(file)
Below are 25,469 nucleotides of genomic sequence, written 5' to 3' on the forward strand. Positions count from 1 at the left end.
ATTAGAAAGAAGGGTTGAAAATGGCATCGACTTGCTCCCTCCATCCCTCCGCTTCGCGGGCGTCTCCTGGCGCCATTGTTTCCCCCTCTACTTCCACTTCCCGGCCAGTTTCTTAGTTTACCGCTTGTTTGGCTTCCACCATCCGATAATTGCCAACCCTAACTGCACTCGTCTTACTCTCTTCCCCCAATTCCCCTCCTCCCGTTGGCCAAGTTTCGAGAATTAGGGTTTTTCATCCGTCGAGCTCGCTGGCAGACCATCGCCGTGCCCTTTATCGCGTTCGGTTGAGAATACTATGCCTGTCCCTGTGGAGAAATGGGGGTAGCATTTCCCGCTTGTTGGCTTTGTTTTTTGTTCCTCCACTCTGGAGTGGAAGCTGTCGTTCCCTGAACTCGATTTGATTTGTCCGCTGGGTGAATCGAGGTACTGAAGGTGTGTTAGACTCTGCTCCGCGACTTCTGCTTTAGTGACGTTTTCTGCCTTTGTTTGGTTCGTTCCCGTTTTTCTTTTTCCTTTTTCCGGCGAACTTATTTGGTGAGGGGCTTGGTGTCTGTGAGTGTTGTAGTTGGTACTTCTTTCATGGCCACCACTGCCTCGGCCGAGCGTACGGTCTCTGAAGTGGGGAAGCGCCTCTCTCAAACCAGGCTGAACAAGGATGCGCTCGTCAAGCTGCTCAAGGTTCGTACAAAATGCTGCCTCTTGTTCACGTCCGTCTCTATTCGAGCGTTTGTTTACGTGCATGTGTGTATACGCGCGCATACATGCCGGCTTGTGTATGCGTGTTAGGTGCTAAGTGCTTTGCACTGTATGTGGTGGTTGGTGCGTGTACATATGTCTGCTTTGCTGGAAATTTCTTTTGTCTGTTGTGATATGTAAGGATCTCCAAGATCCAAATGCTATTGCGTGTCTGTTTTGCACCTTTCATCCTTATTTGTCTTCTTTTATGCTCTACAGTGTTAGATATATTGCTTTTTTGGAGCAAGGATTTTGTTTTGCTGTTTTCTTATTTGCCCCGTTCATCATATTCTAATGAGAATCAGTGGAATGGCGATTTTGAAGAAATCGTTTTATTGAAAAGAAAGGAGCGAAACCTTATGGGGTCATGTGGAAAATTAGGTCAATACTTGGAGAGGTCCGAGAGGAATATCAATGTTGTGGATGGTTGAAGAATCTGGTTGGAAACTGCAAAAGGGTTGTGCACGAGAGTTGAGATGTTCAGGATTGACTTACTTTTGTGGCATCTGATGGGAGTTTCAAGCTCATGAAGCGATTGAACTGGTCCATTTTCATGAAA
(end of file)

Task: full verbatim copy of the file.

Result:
Below are 25,469 nucleotides of genomic sequence, written 5' to 3' on the forward strand. Positions count from 1 at the left end.
ATTAGAAAGAAGGGTTGAAAATGGCATCGACTTGCTCCCTCCATCCCTCCGCTTCGCGGGCGTCTCCTGGCGCCATTGTTTCCCCCTCTACTTCCACTTCCCGGCCAGTTTCTTAGTTTACCGCTTGTTTGGCTTCCACCATCCGATAATTGCCAACCCTAACTGCACTCGTCTTACTCTCTTCCCCCAATTCCCCTCCTCCCGTTGGCCAAGTTTCGAGAATTAGGGTTTTTCATCCGTCGAGCTCGCTGGCAGACCATCGCCGTGCCCTTTATCGCGTTCGGTTGAGAATACTATGCCTGTCCCTGTGGAGAAATGGGGGTAGCATTTCCCGCTTGTTGGCTTTGTTTTTTGTTCCTCCACTCTGGAGTGGAAGCTGTCGTTCCCTGAACTCGATTTGATTTGTCCGCTGGGTGAATCGAGGTACTGAAGGTGTGTTAGACTCTGCTCCGCGACTTCTGCTTTAGTGACGTTTTCTGCCTTTGTTTGGTTCGTTCCCGTTTTTCTTTTTCCTTTTTCCGGCGAACTTATTTGGTGAGGGGCTTGGTGTCTGTGAGTGTTGTAGTTGGTACTTCTTTCATGGCCACCACTGCCTCGGCCGAGCGTACGGTCTCTGAAGTGGGGAAGCGCCTCTCTCAAACCAGGCTGAACAAGGATGCGCTCGTCAAGCTGCTCAAGGTTCGTACAAAATGCTGCCTCTTGTTCACGTCCGTCTCTATTCGAGCGTTTGTTTACGTGCATGTGTGTATACGCGCGCATACATGCCGGCTTGTGTATGCGTGTTAGGTGCTAAGTGCTTTGCACTGTATGTGGTGGTTGGTGCGTGTACATATGTCTGCTTTGCTGGAAATTTCTTTTGTCTGTTGTGATATGTAAGGATCTCCAAGATCCAAATGCTATTGCGTGTCTGTTTTGCACCTTTCATCCTTATTTGTCTTCTTTTATGCTCTACAGTGTTAGATATATTGCTTTTTTGGAGCAAGGATTTTGTTTTGCTGTTTTCTTATTTGCCCCGTTCATCATATTCTAATGAGAATCAGTGGAATGGCGATTTTGAAGAAATCGTTTTATTGAAAAGAAAGGAGCGAAACCTTATGGGGTCATGTGGAAAATTAGGTCAATACTTGGAGAGGTCCGAGAGGAATATCAATGTTGTGGATGGTTGAAGAATCTGGTTGGAAACTGCAAAAGGGTTGTGCACGAGAGTTGAGATGTTCAGGATTGACTTACTTTTGTGGCATCTGATGGGAGTTTCAAGCTCATGAAGCGATTGAACTGGTCCATTTTCATGAAA